Shutter Speed and Take-off Shots

Just a single image today, to illustrate a lesson I’ve learned before but “relearned” yesterday.

I shoot lots of birds at take-off, particularly raptors.  For those larger subjects relatively slow shutter speeds will usually freeze the motion, even in the wings.  Typically, 1/1200 or 1/1600 will do just that.

 

loggerhead-shrike-8060

1/3200, f/5.6, ISO 500, 500 f/4, 1.4 tc, cloned out an OOF sunflower stalk to the right of the bird 

So yesterday after I’d taken a few perched shots of this shrike I set up for a take-off since it was facing to my right and I figured it would take off in that direction, giving me both good light and a take-off posture that would require relatively little depth of field so f/5.6 would suffice.  Then I noticed that I had a shutter speed of 1/3200 and I remember thinking that might be a little excessive and I should dial back to f/ 6.1 for slightly more DOF and less shutter speed.  But I knew that if I took a moment to change my settings the bird would choose that instant to launch and I’d miss the shot.  So I stuck with my settings.

I’m glad I did.  Wing motion in these little birds is incredibly fast!  Here, even 1/3200 didn’t completely freeze the wings.

Don’t get me wrong - a little motion blur in wings of birds in flight isn’t an issue with me and I’m perfectly happy with this image the way it is.  But for my tastes I’m glad there’s no more motion blur than there is.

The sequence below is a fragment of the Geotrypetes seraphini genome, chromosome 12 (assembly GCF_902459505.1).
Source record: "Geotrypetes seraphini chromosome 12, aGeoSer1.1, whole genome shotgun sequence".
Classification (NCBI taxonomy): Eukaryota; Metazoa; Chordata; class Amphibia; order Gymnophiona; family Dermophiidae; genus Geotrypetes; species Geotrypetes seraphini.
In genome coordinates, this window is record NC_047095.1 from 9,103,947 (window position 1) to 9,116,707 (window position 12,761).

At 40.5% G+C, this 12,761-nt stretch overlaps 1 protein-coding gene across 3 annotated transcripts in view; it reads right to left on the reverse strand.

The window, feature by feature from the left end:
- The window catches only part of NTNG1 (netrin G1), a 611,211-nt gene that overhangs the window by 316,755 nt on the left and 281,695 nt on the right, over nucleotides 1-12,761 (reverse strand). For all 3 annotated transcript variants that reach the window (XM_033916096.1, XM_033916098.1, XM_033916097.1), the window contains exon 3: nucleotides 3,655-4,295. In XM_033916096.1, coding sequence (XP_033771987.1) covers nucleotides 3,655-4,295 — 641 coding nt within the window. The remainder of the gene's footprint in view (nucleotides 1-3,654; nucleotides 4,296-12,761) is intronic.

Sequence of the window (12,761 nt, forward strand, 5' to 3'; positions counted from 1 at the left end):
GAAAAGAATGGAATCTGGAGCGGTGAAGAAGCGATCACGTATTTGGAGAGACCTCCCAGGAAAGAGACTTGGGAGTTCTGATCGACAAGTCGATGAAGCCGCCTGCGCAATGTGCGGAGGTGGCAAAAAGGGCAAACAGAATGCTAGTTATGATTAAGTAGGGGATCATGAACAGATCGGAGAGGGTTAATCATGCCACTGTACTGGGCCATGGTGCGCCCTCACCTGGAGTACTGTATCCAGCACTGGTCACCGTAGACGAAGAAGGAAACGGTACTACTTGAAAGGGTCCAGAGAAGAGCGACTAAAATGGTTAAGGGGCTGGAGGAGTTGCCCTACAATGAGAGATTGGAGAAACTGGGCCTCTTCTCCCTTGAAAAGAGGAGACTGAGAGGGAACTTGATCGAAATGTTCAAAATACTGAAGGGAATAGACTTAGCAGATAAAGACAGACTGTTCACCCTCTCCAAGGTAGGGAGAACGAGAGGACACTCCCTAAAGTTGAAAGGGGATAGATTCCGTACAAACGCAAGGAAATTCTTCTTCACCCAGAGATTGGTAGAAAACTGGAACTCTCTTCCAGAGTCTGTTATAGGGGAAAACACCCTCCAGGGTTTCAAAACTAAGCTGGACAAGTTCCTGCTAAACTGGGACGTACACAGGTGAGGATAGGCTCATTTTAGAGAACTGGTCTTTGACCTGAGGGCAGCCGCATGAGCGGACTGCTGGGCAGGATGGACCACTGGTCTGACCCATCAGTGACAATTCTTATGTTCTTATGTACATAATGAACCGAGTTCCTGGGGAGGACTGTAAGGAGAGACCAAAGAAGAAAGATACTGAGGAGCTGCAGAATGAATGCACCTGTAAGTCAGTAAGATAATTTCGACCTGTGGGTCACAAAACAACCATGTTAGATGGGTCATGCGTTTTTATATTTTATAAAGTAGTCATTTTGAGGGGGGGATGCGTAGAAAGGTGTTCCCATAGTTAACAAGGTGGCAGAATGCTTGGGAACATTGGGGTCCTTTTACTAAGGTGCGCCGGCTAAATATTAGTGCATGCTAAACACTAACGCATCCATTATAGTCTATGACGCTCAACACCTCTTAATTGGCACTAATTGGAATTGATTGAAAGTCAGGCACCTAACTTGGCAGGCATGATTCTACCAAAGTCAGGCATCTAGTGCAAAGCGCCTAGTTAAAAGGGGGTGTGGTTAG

Ron

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6 comments to Shutter Speed and Take-off Shots

  • Good that you stayed with your initial settings, your instinct about the moment of flight payed off here Ron. Great image and good lesson.

  • Hi Ron, I agree with your thinking and with Ingrids. If I can keep the body and the eyes pretty sharp, I really don’t mind a little wing blur. It implies movement. The same way, you wouldn’t want the propeller frozen on a picture of an aircraft. Great shot, and I love the position of the feet.

  • Ron, great post and photo! I don’t like to push the ISO too much with my current sensor, and given the tough light conditions in the Pacific Northwest, I’ve come to accept and appreciate blur in wings. (My rationalization and workaround.) I also love deliberately blurred shots, and recognize the skill required to pull those. I’m actually amazed that there’s still a bit of wing blur at 1/3200, and I like it. Combined with the foot posture, it sure implies movement.

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